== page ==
Teacher Effectiveness and Causal Inference in Observational Studies Public Deposited

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  • March 22, 2019
  • Rose, Roderick
    • Affiliation: College of Arts and Sciences, Department of Public Policy
  • An important target of education policy is to improve overall teacher effectiveness using evidence-based policies. Randomized control trials (RCTs), which randomly assign study participants or groups of participants to treatment and control conditions, are not always practical or possible and observational studies using rigorous quasi-experimental or comparison group methods must frequently be used. Each of the three studies in this dissertation examines a facet of teacher effectiveness that can be used to inform policy while also contributing to scholarship in the area of causal inference from observational data. First, estimating or measuring individual-level teacher effectiveness using student value-added requires models that are robust to observational data. Second, teacher participation in a teaching intervention does not necessarily imply compliance with the treatment. The factors that interfere in compliance are non-random such that understanding the role of the hypothesized process in an RCT requires observational methods. Third, if observational methods such as propensity score analysis offer credible evidence of causality, they may be useful for examining efficacious interventions that are taken to scale in non-random settings. These issues place observational designs and methods at the center of efforts to study evidence-based teaching and teaching practices.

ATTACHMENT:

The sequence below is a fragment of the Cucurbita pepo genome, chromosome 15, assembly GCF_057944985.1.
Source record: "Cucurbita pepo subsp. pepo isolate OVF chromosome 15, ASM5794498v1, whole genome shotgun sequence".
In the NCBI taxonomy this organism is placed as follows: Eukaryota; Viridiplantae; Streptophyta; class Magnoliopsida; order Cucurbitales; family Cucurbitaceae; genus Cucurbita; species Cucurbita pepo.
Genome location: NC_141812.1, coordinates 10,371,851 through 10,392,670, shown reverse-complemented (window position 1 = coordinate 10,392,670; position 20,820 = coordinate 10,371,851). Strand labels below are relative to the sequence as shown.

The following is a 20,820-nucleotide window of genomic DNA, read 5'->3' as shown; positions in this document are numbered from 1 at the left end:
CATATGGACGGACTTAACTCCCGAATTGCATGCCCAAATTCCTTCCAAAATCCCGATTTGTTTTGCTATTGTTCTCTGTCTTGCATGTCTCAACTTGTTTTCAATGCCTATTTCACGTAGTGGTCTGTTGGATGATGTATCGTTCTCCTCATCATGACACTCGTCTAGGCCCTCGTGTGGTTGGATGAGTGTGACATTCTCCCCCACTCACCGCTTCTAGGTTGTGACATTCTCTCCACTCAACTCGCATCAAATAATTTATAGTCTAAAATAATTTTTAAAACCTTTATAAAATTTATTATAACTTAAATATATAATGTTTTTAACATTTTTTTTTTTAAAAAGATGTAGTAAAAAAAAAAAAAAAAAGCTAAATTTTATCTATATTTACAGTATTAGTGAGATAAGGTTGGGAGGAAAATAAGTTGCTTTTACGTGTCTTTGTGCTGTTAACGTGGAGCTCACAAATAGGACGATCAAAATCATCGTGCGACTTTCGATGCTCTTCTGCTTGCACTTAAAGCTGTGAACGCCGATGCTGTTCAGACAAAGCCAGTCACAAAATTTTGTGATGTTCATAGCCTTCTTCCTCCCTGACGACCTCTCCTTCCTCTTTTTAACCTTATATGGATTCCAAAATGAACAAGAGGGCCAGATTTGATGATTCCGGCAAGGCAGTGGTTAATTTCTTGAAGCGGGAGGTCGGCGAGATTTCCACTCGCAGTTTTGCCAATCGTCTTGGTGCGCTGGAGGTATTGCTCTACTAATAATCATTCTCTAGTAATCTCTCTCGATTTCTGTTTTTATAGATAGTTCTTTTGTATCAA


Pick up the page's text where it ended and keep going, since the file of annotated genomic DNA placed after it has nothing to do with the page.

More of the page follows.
Date of publication
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Rights statement
  • In Copyright
  • Durrance, Christine
  • Doctor of Philosophy
Degree granting institution
  • University of North Carolina at Chapel Hill
Graduation year
  • 2013

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